I have had the privilege and opportunity of teaching 3/4 of my kids how to read.
My eldest daughter attended daycare and preschool and they mostly took care of all the potty training and teaching her the alphabet and reading. I just reinforced what they taught at home. She caught on to reading very easily and quickly at the age of 4 and took off, devouring bigger and bigger books.
I never pushed my kids to read early. I let them go as their interest led them. They will always learn if I get out of the way and allow plenty of tools.
My middle two daughters are very different in personality and ability. The older one is very analytical and the younger one is a free spirit.
We recently learned about eye problems like convergence insufficiency and Victoria had a year of vision therapy which helped her in many ways.
My youngest, the boy, is five and already finishing up a reading curriculum. He loves early readers about animals and transportation. He prefers level 3 books already!
Learn about my goals and tips for reading readiness.
I hated reading until I was in junior high school, so I have no worries about having four lifelong lovers of books, even if they seem reluctant sometimes.
We have a house filled with books and we take library trips at least weekly. Reading is our go-to for learning. Our main curriculum is completely focused on literature and history.
Sometimes, young readers need a little help with distractions. I don’t want reading time to foster negative feelings of frustration or dread.
Teaching reading to young children is a challenge for me.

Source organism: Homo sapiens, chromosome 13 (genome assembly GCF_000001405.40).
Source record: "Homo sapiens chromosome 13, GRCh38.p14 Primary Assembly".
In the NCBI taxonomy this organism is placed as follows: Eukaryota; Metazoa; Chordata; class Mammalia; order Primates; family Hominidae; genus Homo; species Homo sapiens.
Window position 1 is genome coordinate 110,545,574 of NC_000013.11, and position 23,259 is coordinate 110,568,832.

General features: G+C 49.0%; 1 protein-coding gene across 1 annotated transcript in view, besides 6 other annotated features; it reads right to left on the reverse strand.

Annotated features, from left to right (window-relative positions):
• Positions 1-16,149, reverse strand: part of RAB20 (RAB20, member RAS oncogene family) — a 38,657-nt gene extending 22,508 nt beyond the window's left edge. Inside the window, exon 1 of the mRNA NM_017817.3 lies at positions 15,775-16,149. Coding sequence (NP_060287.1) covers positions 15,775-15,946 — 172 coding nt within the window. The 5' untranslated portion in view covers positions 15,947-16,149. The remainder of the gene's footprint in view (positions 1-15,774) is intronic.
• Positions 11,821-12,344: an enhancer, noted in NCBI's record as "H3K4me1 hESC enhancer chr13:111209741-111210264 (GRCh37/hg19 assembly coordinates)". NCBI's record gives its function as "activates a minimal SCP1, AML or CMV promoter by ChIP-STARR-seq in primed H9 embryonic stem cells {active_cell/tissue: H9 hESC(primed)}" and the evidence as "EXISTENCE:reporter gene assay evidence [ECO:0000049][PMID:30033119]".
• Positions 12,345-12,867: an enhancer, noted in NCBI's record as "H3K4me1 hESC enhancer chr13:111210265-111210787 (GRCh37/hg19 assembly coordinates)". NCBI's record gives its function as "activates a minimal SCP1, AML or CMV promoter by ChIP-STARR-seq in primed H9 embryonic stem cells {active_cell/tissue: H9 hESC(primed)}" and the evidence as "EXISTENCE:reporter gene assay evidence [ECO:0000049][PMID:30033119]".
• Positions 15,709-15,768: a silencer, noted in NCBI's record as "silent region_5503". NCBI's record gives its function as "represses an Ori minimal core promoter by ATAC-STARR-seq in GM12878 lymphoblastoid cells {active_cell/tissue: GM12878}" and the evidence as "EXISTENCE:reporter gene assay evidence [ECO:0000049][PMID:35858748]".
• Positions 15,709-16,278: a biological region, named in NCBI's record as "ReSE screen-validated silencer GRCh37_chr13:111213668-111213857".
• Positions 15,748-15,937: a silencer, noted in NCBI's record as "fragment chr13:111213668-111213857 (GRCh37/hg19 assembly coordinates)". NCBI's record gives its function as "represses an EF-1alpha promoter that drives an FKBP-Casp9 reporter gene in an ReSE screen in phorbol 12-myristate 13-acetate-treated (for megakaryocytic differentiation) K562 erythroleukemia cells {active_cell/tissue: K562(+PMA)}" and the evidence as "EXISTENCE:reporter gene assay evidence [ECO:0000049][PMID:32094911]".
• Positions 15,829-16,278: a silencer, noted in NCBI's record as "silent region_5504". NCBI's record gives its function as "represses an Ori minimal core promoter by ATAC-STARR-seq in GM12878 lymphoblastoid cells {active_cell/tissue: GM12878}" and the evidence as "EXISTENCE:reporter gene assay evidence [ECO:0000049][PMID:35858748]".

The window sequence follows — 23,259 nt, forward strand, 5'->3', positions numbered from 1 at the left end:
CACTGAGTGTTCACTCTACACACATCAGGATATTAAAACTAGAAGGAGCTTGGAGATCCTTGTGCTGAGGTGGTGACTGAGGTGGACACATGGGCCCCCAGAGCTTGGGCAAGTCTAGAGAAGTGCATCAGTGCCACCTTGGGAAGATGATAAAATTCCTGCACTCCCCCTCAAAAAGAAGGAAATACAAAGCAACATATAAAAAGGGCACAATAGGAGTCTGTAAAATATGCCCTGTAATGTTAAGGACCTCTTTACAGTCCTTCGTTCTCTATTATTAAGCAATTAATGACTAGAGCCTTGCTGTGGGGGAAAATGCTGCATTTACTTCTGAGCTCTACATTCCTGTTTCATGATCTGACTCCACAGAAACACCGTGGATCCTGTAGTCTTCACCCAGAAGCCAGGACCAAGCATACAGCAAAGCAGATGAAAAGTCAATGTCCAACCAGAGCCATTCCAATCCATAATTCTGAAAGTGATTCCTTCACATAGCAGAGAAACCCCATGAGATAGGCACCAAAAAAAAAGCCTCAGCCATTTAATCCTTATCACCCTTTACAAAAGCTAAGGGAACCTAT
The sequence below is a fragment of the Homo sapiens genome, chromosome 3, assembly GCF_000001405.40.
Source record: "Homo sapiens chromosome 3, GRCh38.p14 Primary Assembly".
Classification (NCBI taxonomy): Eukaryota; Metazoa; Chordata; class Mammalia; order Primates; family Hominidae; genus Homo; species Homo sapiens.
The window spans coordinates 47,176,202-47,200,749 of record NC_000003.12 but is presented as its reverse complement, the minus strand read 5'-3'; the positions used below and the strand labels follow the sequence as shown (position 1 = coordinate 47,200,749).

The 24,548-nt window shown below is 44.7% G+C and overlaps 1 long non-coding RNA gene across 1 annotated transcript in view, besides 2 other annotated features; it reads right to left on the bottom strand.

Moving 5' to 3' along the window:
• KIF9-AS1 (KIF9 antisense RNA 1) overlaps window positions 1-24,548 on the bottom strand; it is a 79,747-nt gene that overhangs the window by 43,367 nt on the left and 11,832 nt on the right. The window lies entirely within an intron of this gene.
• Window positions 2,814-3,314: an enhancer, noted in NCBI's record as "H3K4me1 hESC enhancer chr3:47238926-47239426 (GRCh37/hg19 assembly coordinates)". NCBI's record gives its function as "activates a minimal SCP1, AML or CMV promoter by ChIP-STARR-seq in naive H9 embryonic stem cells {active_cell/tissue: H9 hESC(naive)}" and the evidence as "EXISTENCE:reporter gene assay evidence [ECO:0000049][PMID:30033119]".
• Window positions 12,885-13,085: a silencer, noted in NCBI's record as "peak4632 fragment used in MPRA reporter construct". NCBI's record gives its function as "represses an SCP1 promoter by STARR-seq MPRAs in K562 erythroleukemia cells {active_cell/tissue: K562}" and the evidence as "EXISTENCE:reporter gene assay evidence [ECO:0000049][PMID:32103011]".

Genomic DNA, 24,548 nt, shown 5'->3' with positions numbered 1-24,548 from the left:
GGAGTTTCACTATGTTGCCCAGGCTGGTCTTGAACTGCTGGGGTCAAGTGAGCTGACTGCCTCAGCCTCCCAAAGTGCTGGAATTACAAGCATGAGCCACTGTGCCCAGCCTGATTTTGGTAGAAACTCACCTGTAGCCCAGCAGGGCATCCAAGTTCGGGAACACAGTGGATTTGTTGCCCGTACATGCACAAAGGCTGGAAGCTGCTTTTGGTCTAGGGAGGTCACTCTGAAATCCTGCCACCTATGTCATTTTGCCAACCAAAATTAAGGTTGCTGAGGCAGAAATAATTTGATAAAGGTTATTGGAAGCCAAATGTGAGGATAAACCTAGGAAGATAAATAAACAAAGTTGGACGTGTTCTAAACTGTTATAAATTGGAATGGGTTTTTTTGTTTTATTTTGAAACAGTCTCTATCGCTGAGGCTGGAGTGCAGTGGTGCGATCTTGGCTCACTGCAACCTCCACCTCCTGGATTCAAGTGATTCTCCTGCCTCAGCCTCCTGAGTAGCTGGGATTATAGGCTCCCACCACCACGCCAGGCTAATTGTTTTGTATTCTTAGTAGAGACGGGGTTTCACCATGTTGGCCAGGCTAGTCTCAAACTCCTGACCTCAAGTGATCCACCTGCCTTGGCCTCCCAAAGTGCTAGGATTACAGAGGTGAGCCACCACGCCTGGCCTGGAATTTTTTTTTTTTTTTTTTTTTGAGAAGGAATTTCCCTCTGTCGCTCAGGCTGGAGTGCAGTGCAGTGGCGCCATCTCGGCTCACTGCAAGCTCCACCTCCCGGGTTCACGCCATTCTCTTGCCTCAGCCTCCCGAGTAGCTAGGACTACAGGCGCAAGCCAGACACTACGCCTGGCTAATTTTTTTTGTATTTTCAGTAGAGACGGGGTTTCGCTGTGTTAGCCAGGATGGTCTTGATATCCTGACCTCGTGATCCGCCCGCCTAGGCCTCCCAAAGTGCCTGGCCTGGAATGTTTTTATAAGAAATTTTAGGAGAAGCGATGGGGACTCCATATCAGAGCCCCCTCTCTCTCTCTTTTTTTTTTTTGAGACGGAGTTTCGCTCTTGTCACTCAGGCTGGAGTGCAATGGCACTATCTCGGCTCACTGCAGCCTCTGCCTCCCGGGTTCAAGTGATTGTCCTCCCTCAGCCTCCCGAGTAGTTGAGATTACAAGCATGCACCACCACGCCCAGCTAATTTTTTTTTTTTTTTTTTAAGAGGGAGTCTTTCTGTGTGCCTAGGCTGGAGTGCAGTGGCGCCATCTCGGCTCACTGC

I was trained as a high school English teacher, so early childhood education got me a little anxious.
I relied on teaching books and reading programs to guide us through that process. I took cues from my kids with what worked and what wasn’t as exciting or needed.
Our favorite reading curricula:
I used Teach Your Child to Read in 100 Easy Lessons with my first child. She also learned well with A Beka preK and K curricula. We never used A Beka again.
My younger three kids loved All About Reading. They completed it when there were only 3 levels. Then we just moved on. They were fluent.
We’ve used computer programs and apps like Starfall, Funnix, Reading Kingdom, ABCMouse, Reading Eggs.
I read aloud to my kids every day, usually morning and evening. I encourage my girls to take turns reading aloud to me and to each other. In the evenings, we all read aloud from the Bible. My son has started reading his memory verse every morning. As with anything, practice makes perfect.
I encourage my kids to read leveled readers and science nature readers. High interest reading is key to lifelong learners and readers.
Sometimes we get stuck or distracted with reading and need a little help along the way.
Usually, it’s distractions or daydreaming that make them lose their place in the text. Sometimes, it’s just forgetting a sound or word.
I like these mini plastic pointers to follow each words as we read. They give fidgety fingers something to hold onto and stay on task by tapping each word as it’s read.
The bigger reading guides show a whole paragraph in the view finder. This is helpful to practice or wean off the smaller reading strips.
There are many variations in the reading guides.
Full page reading guides might help tone down harsh fluorescent lighting or help tired eyes. The translucent pages also multitask with a light box or color blending at a window!
I highly recommend this book: Reading by the Colors: Overcoming Dyslexia and Other Reading Disabilities Through the Irlen Method by Helen Irlen
Alex has grown into quite the reader lately! We love All About Reading and it has helped me teach all the phonics rules and sight words for Alex to take off reading well on his own.
Alex really loves reading about dogs and cats lately.
He’s proud of reading like his big sisters!
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